Im back from my big summer vacation. Well, big probably isnt the right word choice. Brief but sincere is more like it. We left on Thursday and were home by Monday morning.
Im not complaining. Any vacation is a good vacation. And four days are surely better than none.
Four hours of that time were spent late Sunday traveling 100 miles on the New Jersey Turnpike. For those who havent had the pleasure, The New Jersey Turnpike runs the length of the Garden State and is at minimum six lanes wide and in some places, swells to 12 with six lanes running in each direction.
The posted speed limit is 65 mph. Sunday night, for whatever reason, traffic was moving much slower. Moving is probably too generous of a term. It was oozing, crawling, creeping, bunching, inching, moving at a snails pace, choose your own descriptors here.
I kept expecting to come upon an accident or at least some construction that would explain the slow going.
There was none.
Its just the pace of life on the New Jersey Turnpike on a Sunday evening in the summer.
For all I know, that may well be the pace of life on the turnpike on any Sunday evening.
And it begs the question, why would people choose to live like this? And yet statistics suggest that New Jersey, in the corridor that spans south from New York City down past Philadelphia just to the west and on into Delaware is one of the most densely populated areas in the country, perhaps in the world.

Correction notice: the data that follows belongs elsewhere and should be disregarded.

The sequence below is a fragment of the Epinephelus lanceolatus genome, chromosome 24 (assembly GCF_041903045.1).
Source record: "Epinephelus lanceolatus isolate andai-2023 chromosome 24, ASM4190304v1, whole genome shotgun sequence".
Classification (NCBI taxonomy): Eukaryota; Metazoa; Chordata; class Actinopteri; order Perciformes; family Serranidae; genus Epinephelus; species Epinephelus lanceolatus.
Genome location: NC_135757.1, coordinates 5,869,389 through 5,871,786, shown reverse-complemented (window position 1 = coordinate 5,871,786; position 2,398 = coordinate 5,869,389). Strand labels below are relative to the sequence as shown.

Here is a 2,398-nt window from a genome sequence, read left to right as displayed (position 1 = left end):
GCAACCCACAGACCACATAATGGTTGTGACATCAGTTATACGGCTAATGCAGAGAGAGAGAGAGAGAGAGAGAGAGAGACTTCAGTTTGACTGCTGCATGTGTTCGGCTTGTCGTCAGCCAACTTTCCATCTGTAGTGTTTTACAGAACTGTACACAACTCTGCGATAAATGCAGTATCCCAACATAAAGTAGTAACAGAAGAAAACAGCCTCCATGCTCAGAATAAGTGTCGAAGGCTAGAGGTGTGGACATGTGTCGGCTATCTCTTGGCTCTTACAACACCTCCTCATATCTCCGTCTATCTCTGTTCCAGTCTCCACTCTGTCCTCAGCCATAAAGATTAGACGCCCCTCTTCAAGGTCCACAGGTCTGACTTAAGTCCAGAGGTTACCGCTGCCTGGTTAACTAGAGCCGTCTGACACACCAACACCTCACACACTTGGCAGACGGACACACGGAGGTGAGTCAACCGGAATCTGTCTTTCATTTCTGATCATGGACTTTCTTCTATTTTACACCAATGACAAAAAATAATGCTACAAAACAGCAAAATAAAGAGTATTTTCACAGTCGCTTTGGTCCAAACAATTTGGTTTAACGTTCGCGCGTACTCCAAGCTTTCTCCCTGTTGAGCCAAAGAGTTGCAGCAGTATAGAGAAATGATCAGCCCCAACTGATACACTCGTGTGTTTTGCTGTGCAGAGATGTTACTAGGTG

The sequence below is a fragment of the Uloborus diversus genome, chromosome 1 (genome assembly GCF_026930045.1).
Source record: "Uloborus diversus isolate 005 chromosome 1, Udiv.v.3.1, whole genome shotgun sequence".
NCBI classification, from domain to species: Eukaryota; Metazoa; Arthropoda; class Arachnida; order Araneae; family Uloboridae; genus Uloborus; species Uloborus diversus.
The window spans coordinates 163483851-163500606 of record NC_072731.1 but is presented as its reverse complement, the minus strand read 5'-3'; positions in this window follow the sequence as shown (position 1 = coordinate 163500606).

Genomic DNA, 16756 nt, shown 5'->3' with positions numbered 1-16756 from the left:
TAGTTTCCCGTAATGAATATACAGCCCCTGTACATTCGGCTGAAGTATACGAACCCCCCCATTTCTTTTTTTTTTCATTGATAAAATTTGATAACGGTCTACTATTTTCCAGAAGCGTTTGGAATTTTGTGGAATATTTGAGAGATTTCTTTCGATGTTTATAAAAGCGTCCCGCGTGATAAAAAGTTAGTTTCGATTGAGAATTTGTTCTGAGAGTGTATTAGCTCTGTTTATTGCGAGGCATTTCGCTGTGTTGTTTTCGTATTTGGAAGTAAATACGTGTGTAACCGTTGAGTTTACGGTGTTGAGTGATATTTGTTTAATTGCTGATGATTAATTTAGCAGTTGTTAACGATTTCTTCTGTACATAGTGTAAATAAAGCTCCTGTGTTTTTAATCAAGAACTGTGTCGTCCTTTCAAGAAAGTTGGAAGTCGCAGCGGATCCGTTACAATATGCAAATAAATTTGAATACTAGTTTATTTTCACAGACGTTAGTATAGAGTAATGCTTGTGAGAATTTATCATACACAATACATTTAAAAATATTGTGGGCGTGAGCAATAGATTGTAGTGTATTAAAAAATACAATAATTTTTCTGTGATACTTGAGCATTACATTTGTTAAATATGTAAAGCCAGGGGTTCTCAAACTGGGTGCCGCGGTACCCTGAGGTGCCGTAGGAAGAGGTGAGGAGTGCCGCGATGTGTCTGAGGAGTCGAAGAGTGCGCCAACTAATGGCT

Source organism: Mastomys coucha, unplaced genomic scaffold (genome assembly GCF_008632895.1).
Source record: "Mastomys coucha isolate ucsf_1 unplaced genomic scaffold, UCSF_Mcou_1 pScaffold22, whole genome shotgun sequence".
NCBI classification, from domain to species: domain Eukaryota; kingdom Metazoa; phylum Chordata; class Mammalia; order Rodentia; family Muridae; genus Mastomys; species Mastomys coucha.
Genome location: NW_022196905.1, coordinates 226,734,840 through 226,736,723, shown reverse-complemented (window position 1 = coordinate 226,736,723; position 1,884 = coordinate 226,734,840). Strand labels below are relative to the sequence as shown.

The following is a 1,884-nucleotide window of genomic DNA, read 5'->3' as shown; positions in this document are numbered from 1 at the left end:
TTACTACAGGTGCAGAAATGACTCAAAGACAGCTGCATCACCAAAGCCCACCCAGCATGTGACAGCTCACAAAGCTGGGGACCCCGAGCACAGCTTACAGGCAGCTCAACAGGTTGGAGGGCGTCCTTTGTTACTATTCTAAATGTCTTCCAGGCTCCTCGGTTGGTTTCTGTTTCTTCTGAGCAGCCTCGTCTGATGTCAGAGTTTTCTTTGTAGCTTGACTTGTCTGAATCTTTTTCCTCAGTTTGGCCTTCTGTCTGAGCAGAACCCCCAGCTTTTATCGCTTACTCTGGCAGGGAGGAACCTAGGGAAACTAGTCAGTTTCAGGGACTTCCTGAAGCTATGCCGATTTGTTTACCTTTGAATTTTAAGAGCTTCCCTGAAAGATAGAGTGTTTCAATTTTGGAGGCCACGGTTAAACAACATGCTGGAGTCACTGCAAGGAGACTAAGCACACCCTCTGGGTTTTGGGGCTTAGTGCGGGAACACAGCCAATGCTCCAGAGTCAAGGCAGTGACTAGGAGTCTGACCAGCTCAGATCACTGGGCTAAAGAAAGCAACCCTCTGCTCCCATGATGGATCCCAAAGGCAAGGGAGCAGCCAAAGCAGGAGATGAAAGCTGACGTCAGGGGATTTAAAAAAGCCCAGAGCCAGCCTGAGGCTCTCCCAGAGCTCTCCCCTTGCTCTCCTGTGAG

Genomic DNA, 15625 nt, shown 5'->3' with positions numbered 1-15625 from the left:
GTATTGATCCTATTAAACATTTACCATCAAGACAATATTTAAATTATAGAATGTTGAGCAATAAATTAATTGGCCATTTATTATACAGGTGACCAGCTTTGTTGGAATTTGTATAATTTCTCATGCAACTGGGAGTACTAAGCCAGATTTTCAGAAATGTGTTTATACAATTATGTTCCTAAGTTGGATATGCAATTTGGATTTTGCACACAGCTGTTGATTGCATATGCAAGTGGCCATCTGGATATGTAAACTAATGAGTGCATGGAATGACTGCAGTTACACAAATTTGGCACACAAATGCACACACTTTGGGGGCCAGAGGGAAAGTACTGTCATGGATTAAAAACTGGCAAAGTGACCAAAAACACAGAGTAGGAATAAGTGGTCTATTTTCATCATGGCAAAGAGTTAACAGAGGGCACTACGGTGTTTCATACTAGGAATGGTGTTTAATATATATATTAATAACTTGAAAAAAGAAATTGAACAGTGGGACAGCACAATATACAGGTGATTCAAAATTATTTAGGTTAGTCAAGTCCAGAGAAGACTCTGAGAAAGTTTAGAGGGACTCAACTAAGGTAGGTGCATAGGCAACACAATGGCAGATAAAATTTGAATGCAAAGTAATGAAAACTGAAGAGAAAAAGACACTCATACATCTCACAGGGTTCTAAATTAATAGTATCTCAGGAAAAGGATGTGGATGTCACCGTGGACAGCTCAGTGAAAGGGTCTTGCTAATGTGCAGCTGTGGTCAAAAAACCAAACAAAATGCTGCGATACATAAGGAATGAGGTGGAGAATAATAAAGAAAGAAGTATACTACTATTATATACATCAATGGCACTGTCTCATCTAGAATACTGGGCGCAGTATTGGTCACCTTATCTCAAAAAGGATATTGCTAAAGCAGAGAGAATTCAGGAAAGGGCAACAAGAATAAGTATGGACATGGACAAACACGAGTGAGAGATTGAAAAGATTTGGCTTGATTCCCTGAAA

So apparently a big bunch of people do choose to live there, which explains, I suppose, why I found myself playing turtle on the turnpike for four hours last Sunday evening.
Every summer we experience the exodus of people from that part of the world racing north like a wave, turning our world into a bit of New Jersey, making our roads thick with traffic and our conversations thick with accents foreign to our ears.
Im not proud to say it but must confess that at times, Ive cursed their presence.
Ive cursed them as theyve cut me off in traffic, their pale yellow license plates disappearing in a cloud of dust kicked up by their squealing tires.
Ive cursed them as theyve cut in front of me at the checkout line at the store or the service line at the restaurant.
Ive interpreted these behaviors as rudeness and wondered what Id done to merit such treatment.
I was wrong, my friends. I was wrong.
After crawling on the turnpike for four hours, Ive come to realize these behaviors have nothing to do with rudeness. Like lions on the Serengeti who pounce on the unsuspecting antelope, killing the innocent to survive, our foreign friends are just trying to get by in the only way they know.
So next time I get cut off in traffic or run over in the grocery store, Im going to try not to take it personally. Dodging hungry lions for a few months each summer is a small price to pay to be able to grow old in paradise.